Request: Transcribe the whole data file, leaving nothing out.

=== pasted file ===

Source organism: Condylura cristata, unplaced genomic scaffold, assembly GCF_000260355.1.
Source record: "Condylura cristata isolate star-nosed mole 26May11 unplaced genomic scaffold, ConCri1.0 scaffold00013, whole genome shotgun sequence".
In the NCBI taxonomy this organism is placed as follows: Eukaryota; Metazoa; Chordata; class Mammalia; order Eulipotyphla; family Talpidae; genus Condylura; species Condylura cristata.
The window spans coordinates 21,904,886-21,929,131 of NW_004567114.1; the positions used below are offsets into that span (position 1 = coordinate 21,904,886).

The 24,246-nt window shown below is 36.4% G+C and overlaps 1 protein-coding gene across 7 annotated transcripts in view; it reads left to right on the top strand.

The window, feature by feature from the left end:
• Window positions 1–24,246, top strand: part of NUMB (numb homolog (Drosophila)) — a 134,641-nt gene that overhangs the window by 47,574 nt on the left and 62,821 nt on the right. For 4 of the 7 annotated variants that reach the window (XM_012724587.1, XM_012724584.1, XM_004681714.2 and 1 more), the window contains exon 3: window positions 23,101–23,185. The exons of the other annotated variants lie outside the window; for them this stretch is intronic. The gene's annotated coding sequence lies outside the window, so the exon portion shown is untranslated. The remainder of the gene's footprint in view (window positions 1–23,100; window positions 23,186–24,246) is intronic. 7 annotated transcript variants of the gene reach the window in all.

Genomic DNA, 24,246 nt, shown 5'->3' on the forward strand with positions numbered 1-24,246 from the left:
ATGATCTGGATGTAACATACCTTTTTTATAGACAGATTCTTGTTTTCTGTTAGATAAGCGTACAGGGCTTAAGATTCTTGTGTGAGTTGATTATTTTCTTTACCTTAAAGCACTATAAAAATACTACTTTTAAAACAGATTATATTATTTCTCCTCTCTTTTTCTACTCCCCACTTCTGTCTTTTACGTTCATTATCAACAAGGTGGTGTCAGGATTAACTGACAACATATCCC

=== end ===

Source organism: Condylura cristata, unplaced genomic scaffold, assembly GCF_000260355.1.
Source record: "Condylura cristata isolate star-nosed mole 26May11 unplaced genomic scaffold, ConCri1.0 scaffold00013, whole genome shotgun sequence".
In the NCBI taxonomy this organism is placed as follows: Eukaryota; Metazoa; Chordata; class Mammalia; order Eulipotyphla; family Talpidae; genus Condylura; species Condylura cristata.
The window spans coordinates 21,904,886-21,929,131 of NW_004567114.1; the positions used below are offsets into that span (position 1 = coordinate 21,904,886).

The 24,246-nt window shown below is 36.4% G+C and overlaps 1 protein-coding gene across 7 annotated transcripts in view; it reads left to right on the top strand.

The window, feature by feature from the left end:
• Window positions 1–24,246, top strand: part of NUMB (numb homolog (Drosophila)) — a 134,641-nt gene that overhangs the window by 47,574 nt on the left and 62,821 nt on the right. For 4 of the 7 annotated variants that reach the window (XM_012724587.1, XM_012724584.1, XM_004681714.2 and 1 more), the window contains exon 3: window positions 23,101–23,185. The exons of the other annotated variants lie outside the window; for them this stretch is intronic. The gene's annotated coding sequence lies outside the window, so the exon portion shown is untranslated. The remainder of the gene's footprint in view (window positions 1–23,100; window positions 23,186–24,246) is intronic. 7 annotated transcript variants of the gene reach the window in all.

Genomic DNA, 24,246 nt, shown 5'->3' on the forward strand with positions numbered 1-24,246 from the left:
ATGATCTGGATGTAACATACCTTTTTTATAGACAGATTCTTGTTTTCTGTTAGATAAGCGTACAGGGCTTAAGATTCTTGTGTGAGTTGATTATTTTCTTTACCTTAAAGCACTATAAAAATACTACTTTTAAAACAGATTATATTATTTCTCCTCTCTTTTTCTACTCCCCACTTCTGTCTTTTACGTTCATTATCAACAAGGTGGTGTCAGGATTAACTGACAACATATCCC